Go for it

I started the year by bidding on 2 consulting projects, and I was rejected by the one that would have made me filthy rich, as was expected, and accepted for the one that will simply help to put food on the table and help me conclude some missions projects I’ve been wanting to finish up this year.

I always try for things that are out of my league.

When I was 14 I applied for a young entrepreneurs loan / grant and was declined (I was later told that in Canada you “need to have money in order to get money.”) lolol what?

When I was 15 I converted a bedroom in my basement into an office. I couldn’t afford a desk so I used 2 empty cardboard boxes as a base, and a sheet of plywood as a desk surface, painted blue. I didn’t have a chair so I sat on the floor. I put free ads in the paper and I had customers come over almost everyday. Most were very impressed at my gumption, shocked by my young age and delighted by my high quality work. Very few people were offended by my obvious poverty (one man laughed at me and walked right out but that was rare) and I got a lot of great new clients through recommendations. (I took on a few small investors to raise capital and things moved along slowly and steadily. By 1997 the investors received their money back plus several times more in profit. It was a happy time for us all.)

When I was 15 I had a competitor call to complain that he was losing customers to me and might consider suing me. Later I ended up getting a job offer from that competitor.

When I was 16 I bid for a tech project and won a partial contract worth $600,000 but I couldn’t get the financing to fill the order and had to give up the contract. I tried though. I applied for a business loan at the bank, and they approved it almost on the spot because of the contract but then found out I was 16 years old, and retracted the offer. The banker was shocked, she thought I was in my 20’s based on the way I spoke, plus I was dressed in the nicest gray wool suit which was I got used. I knew they couldn’t give a loan of any size to someone under 18, I knew this going in, but it was worth trying.

When I was 17 I had several people bidding for equity in one of my start-up projects. The highest bid was $300,000 plus full time employment, but to be fair this was during the dot com boom, everyone was getting these kinds of offers. The very day I turned 18 years old, banks had extended me $10,000 in credit and by the time I was 20 I had a $250,000 line of credit. I didn’t apply for it, they simply gave it to me.

I would later receive a job offer with one of the major investment banks.

By age 21 I was invited to participate in a massive class action lawsuit against one of the major investment banks that made us all lose a lot of money. Talk about adventure!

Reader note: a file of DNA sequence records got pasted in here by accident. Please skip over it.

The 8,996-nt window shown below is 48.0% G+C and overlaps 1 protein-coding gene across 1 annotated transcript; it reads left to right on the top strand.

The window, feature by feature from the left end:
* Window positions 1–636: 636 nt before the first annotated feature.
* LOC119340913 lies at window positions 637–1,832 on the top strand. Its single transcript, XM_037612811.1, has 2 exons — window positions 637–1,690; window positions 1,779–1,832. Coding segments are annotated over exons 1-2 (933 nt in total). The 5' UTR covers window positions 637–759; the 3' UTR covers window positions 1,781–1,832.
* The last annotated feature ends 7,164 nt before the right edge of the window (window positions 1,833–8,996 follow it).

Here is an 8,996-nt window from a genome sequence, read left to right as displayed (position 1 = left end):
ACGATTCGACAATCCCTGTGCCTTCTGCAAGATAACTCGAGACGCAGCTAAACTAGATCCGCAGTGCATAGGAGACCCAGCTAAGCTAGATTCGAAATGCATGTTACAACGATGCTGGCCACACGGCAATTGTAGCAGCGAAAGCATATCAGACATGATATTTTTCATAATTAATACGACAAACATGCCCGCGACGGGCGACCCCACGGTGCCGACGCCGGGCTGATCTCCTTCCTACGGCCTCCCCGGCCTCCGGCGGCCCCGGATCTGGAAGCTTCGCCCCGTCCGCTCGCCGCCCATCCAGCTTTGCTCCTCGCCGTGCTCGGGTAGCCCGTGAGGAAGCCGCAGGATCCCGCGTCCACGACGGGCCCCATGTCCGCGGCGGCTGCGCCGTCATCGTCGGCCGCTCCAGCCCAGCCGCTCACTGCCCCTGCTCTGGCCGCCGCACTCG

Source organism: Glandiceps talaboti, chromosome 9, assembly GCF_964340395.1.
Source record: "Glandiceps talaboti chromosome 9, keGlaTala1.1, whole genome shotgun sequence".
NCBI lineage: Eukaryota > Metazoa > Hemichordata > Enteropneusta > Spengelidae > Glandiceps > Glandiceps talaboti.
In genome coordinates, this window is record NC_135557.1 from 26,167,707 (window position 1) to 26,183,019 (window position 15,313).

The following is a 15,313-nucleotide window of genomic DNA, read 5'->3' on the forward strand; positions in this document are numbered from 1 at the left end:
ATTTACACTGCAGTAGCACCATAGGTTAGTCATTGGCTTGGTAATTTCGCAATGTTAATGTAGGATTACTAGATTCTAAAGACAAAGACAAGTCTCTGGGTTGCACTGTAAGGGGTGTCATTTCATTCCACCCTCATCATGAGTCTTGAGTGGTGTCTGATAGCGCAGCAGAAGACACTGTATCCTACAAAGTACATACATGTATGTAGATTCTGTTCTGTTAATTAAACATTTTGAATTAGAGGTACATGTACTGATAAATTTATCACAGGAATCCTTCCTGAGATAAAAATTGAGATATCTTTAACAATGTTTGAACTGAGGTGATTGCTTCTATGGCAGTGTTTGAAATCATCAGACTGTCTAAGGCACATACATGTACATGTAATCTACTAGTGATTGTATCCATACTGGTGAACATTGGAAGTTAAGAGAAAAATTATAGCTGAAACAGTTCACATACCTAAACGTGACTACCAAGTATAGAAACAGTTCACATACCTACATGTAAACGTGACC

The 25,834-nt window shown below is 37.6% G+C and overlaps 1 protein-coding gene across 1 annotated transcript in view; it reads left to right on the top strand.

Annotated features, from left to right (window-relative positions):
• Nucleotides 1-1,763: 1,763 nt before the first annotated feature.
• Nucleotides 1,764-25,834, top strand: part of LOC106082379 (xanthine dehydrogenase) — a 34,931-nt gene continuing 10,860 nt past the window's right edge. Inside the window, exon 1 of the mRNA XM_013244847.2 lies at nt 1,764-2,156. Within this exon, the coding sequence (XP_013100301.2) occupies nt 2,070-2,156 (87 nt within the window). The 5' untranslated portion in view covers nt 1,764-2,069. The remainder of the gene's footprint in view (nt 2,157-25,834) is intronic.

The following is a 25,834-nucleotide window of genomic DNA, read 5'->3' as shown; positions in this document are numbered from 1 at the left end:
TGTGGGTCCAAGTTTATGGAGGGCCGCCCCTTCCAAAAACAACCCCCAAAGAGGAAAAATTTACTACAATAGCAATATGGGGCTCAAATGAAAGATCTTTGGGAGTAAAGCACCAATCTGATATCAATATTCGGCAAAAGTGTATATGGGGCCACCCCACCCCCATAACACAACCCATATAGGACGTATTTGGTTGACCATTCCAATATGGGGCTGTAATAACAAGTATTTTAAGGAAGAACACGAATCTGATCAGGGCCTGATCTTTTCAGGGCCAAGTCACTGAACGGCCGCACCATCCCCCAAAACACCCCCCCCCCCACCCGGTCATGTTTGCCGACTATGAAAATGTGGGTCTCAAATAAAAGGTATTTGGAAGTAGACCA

Rewind further, when I was in grade school, my grandma would force me to go to school even on holidays. Even on a snow day. I would explain to her that the doors would be locked and nobody would be there, but she would make me prepare for school, and walk there anyway just to be sure. Each time I would walk all the way to school and the doors would be locked and I would walk back home. It was frustrating, but learning how to deal with frustration so young and it really helps me out today. These days entrepreneurs quit after a few hard days.

As a child I was gunning for projects and goals that most adults won’t go for. I remember when I was 10 years old and living in the crackhead townhouses at Brandongate Drive, a man on Rockhill Road was selling an offset printing machine and I bid $250 of my own newspaper money to buy it, thinking I could start my own printing business in my garage. He wanted $5,000. I tried to cut him an equity deal. Yes, at age 10 I tried to give him a percentage of my company. He didn’t go for it. But that’s not the best part – I didn’t know which house was his, only that he lived on Rockhill.

When I heard that other people were going there to look at the machine I took my step dads car keys, turned on his car, (as I remember it a 70’s or 80’s vw rabbit) and backed it out of the driveway. I was going to drive over there. 10 years old. The local gangsters who were doing their business (selling stolen goods) saw me and were like “wow” and I came to my senses that this was a bad idea and put the car back. I ran over to Rockhill Road and knocked on every single door on the street one by one till I found him, he lived like halfway in. In a way I wish I still had that kind of gumption today.

By 2001 I had overseen over $4,000,000 USD of quality equity buy in companies like Amazon before the dot com bubble burst on us all.

Some projects have failed miserably, others have succeeded very well, others were fairly normal.

Anyway, to the next topic: I’ve just discovered Christian rap! If you like clean rap music then check out people like Dr. Cheddar, Prime Minister, Cross Movement and FTF. But please don’t steal the music from the web, just go to a cd store and buy a copy! There’s a cd store in every mall.

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